SEOUL, South Korea — South Korea's president said Wednesday that urgent progress must be made next year in dismantling North Korea's atomic weapons program ahead of a key anniversary that could spur Pyongyang to bolster its nuclear capabilities.
President Lee Myung-bak said diplomats must quickly persuade the North to abandon its nuclear aspirations because Pyongyang is pushing to create a "powerful, prosperous nation" by 2012. The year is the 100th since the birth of Kim Il Sung, the revered guerrilla fighter-turned-political leader who founded the communist state in 1948 and the father of current leader Kim Jong Il.
That push could involve more aggressive behavior, and a South Korean Foreign Ministry-affiliated think tank, the Institute of Foreign Affairs and National Security, warned in a recent report that North Korea could be planning another nuclear test for next year.
The two Koreas are still technically at war because their 1950-53 Korean War ended with an armistice, not a peace treaty. Last month, the North shelled southern-held Yeonpyeong Island along the disputed sea border, killing four people, including two civilians, in its first assault on a civilian area since the war.
Six-nation talks on ending North Korea's nuclear weapons program have been stalled for nearly two years, with Washington and Seoul insisting that the North must make progress on past disarmament commitments before negotiations can resume. The North, chronically short of food and fuel, has previously used nuclear and missile tests, and violence, as ways to force the aid-for-disarmament talks and has recently said it's willing to return to negotiations.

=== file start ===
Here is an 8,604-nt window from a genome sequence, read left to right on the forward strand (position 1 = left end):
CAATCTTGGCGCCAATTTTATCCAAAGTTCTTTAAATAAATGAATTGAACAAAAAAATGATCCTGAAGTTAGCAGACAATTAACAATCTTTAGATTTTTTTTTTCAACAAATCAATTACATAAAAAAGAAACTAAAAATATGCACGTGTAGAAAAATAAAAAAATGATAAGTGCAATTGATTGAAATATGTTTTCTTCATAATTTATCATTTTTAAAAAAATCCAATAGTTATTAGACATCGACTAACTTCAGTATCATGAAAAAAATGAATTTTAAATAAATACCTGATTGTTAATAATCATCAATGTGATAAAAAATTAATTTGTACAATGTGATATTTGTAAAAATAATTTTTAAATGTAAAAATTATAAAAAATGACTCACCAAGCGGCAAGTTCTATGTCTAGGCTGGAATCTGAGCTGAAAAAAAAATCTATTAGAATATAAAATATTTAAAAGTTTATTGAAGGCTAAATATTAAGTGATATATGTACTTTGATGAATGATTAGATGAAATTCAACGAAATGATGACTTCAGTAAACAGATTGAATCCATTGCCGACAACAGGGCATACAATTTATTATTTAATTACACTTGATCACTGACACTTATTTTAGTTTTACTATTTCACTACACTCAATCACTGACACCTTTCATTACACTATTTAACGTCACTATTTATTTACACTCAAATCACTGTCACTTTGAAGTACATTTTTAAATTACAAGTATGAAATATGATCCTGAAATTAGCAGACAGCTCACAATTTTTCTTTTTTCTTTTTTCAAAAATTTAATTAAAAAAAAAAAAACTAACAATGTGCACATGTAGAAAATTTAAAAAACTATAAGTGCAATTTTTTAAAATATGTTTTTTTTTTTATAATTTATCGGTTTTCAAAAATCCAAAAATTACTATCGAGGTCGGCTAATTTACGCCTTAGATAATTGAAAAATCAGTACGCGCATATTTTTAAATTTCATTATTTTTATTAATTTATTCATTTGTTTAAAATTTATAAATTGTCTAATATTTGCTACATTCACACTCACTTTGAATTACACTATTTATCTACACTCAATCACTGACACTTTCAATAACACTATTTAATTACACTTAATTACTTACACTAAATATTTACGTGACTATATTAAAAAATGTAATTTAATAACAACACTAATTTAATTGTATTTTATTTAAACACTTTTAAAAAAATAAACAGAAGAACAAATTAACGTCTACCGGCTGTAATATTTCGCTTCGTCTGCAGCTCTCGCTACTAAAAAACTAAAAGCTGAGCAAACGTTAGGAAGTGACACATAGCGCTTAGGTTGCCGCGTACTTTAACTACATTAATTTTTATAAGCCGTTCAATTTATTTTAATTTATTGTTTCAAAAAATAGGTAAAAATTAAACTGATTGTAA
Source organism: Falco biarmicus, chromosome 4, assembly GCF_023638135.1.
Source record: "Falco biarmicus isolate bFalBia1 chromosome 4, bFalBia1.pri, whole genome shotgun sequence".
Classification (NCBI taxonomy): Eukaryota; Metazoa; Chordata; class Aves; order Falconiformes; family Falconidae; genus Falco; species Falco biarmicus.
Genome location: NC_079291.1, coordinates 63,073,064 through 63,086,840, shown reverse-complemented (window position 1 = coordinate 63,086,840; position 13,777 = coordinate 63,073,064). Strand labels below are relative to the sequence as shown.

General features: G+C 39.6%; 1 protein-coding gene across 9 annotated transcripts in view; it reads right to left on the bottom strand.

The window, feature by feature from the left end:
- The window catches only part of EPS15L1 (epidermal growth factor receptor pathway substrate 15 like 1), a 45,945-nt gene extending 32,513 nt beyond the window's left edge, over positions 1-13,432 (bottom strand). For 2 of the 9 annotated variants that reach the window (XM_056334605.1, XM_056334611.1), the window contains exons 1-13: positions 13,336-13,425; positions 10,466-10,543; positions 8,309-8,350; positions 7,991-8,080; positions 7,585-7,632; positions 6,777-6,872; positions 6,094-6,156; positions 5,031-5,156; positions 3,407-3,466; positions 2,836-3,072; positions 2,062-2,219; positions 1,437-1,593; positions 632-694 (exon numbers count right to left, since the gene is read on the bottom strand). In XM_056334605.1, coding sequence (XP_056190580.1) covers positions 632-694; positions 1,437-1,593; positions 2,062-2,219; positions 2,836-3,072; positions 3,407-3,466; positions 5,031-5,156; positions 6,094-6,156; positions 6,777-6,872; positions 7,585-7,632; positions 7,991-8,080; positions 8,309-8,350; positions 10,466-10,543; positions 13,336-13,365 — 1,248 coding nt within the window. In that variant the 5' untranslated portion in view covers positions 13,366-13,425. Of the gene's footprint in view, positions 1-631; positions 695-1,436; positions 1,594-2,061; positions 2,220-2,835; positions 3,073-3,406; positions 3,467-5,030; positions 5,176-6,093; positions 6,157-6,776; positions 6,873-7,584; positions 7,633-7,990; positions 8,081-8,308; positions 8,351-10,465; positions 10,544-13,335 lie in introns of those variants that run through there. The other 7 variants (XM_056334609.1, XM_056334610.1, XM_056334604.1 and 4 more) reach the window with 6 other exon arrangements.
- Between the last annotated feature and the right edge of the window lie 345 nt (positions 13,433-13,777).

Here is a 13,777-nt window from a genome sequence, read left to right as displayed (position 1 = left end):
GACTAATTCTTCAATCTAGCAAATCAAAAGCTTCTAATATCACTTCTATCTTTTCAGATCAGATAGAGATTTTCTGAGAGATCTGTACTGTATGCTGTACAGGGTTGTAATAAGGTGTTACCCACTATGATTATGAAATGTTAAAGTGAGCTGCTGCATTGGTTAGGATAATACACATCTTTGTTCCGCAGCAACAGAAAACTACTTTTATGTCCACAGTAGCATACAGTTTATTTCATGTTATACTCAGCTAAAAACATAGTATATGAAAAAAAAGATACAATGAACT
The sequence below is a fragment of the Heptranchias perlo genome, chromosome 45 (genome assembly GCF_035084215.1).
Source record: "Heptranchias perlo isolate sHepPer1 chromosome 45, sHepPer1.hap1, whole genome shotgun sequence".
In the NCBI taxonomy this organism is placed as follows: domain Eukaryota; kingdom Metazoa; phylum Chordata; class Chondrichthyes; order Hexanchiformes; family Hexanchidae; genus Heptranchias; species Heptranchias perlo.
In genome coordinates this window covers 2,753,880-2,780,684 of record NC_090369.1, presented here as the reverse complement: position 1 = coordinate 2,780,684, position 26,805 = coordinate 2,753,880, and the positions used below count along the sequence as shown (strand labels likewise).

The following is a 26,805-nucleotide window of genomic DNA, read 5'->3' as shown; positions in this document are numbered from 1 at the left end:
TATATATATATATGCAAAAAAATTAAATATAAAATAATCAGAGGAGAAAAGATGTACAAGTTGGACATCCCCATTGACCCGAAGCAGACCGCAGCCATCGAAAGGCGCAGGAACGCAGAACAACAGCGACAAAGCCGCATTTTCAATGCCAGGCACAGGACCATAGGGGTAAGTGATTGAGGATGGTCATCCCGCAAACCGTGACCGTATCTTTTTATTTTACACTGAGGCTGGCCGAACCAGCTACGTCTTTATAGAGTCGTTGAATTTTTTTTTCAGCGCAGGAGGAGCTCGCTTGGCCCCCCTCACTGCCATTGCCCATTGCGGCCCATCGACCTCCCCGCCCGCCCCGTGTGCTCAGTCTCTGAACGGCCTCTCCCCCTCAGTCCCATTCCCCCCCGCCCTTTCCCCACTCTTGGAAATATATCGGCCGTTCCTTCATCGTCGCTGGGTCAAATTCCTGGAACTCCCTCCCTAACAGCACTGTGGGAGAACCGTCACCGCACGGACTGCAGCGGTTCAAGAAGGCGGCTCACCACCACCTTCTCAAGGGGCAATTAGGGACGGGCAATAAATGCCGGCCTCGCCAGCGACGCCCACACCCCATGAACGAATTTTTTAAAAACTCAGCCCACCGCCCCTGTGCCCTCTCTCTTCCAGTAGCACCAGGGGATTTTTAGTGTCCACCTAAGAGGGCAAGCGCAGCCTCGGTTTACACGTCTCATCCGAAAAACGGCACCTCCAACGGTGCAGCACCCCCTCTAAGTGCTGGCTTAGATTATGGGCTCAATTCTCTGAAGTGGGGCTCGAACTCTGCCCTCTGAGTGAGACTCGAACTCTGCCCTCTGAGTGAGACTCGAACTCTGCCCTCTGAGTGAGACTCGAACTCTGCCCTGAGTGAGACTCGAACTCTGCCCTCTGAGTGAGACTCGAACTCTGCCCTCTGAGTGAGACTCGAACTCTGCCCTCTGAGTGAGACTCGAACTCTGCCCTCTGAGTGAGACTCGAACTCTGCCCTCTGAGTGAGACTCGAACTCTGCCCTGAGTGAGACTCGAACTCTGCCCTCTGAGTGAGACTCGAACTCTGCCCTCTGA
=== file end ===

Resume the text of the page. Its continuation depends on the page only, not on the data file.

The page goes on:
The U.S. and South Korean hard-line stance, however, only strengthened last year after Pyongyang launched rockets and conducted its second nuclear test.
South Korea has reacted with shock and outrage this year to the North's alleged torpedoing of a southern warship in March, killing 46, and its deadly artillery barrage on the front-line island last month. North Korea denies the torpedo attack.
South Korea has recently indicated a willingness to hit back hard at the North should there be future attacks.
Worries about North Korea's nuclear program also deepened in November when the country revealed a uranium enrichment facility — which could give it a second way to make atomic bombs. North Korea is believed to have enough weaponized plutonium for at least a half-dozen atomic bombs.
President Lee called Wednesday for "big progress" in ridding the North of its nuclear programs next year. The stalled six-nation talks are the way to do that, Lee said while being briefed by officials about next year's foreign policy plans, according to the president's office.
Lee's office didn't immediately explain if the president was showing a new flexibility on resuming the nuclear talks involving the two Koreas, the United States, China, Russia and Japan.
A Foreign Ministry official, however, said that South Korea wants to see North Korea take "sincere" and "substantial" measures on nuclear disarmament before talks resume, speaking on condition of anonymity because of the sensitivity of the issue.
Foreign Minister Kim Sung-hwan later told reporters that chances for talks with North Korea on the nuclear issue remain open.
- California bars judges from Boy Scouts...
- Want to help a sex trafficking victim get on...
- Chess in schools: bringing the classic mind...
- Deseret News National Edition explores...
- Japan's prime minister 'speechless' after...
- Vaccinate the economy against disease
- Possible 2016 GOP candidates pitch ideas at...
- Republican White House maybes court...
- Mitt sounds like a candidate at Salt... 87
- California bars judges from Boy Scouts... 77
- Kerry: Violent extremism is not Islamic 27
- House Republicans run into divisions... 21
- Measles outbreak casts spotlight on... 20
- Analysis: Obama seizes on recovery,... 17
- Idaho has 22 breeding wolf pairs, an... 12
- Religious response to postponed... 11